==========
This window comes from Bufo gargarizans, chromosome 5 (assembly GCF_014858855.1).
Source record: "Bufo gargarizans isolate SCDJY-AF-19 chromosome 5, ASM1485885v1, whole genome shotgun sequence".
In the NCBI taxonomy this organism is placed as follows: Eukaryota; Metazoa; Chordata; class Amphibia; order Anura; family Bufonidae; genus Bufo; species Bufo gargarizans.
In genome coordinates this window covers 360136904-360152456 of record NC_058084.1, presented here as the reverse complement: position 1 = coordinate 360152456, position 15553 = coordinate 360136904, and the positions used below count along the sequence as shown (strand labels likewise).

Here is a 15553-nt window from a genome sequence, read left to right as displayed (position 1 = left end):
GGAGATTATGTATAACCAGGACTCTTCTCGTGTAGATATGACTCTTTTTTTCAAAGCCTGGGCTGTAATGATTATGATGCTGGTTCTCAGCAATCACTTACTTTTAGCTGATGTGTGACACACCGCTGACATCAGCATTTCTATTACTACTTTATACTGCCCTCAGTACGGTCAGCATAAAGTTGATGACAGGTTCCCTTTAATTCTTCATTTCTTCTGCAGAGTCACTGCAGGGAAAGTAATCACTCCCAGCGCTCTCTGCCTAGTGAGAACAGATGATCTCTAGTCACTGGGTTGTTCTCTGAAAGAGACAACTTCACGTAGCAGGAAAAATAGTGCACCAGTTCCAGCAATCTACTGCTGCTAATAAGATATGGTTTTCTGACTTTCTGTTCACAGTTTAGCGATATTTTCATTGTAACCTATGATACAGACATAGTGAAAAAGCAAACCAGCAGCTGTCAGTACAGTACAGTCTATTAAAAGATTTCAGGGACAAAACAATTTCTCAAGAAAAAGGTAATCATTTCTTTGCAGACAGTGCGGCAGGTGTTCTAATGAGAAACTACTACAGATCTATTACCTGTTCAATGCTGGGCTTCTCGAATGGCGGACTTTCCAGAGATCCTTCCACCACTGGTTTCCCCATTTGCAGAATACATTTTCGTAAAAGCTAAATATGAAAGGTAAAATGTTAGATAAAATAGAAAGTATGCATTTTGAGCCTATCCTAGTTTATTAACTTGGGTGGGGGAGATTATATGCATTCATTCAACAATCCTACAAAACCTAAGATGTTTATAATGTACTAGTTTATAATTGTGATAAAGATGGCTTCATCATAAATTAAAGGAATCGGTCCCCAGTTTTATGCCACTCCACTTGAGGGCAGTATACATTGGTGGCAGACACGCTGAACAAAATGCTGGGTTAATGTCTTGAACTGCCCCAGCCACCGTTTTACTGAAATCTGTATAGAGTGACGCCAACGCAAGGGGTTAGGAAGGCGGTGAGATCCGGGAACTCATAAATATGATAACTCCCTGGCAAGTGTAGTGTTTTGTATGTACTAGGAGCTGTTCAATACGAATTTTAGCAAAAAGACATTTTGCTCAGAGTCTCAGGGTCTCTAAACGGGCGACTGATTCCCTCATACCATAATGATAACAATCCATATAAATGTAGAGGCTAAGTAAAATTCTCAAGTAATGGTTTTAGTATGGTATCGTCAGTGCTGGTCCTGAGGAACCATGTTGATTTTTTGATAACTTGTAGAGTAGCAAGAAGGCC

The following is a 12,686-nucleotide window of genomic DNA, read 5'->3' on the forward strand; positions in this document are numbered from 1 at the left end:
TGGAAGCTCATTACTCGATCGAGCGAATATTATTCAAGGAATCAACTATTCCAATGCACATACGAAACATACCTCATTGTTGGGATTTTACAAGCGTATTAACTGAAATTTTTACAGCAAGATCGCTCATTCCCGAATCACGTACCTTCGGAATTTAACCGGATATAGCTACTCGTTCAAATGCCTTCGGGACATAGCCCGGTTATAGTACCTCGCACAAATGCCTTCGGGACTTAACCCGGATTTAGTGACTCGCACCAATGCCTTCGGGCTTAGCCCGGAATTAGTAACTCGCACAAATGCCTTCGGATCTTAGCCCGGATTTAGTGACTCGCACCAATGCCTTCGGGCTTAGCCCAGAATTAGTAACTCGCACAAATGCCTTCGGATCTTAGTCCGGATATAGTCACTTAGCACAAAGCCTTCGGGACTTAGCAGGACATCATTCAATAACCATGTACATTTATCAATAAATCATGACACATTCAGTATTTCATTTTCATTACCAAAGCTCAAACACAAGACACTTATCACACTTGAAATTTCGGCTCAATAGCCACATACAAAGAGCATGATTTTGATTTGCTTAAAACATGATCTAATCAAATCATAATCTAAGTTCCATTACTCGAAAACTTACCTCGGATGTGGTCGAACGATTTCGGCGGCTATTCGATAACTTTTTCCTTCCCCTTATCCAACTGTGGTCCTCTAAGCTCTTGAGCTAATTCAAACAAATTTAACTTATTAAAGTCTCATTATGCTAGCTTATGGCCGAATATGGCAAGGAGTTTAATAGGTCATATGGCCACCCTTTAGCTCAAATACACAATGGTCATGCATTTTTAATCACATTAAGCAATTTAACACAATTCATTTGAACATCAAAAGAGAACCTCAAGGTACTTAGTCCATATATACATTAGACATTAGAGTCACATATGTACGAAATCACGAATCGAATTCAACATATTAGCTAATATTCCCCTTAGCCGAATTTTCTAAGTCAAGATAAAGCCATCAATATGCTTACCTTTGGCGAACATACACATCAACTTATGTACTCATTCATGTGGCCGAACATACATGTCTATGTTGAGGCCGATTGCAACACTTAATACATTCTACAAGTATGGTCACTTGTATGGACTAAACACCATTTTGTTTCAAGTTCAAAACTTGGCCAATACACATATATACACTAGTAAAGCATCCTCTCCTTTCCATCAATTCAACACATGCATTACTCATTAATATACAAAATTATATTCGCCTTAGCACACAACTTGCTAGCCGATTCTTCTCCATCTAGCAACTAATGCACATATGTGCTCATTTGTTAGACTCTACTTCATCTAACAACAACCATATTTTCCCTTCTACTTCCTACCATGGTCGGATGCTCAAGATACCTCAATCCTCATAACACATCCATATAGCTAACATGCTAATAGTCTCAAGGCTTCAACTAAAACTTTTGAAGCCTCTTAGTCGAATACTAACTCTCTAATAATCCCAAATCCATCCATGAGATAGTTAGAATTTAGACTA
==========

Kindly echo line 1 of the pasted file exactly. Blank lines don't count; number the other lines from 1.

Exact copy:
This window comes from Bufo gargarizans, chromosome 5 (assembly GCF_014858855.1).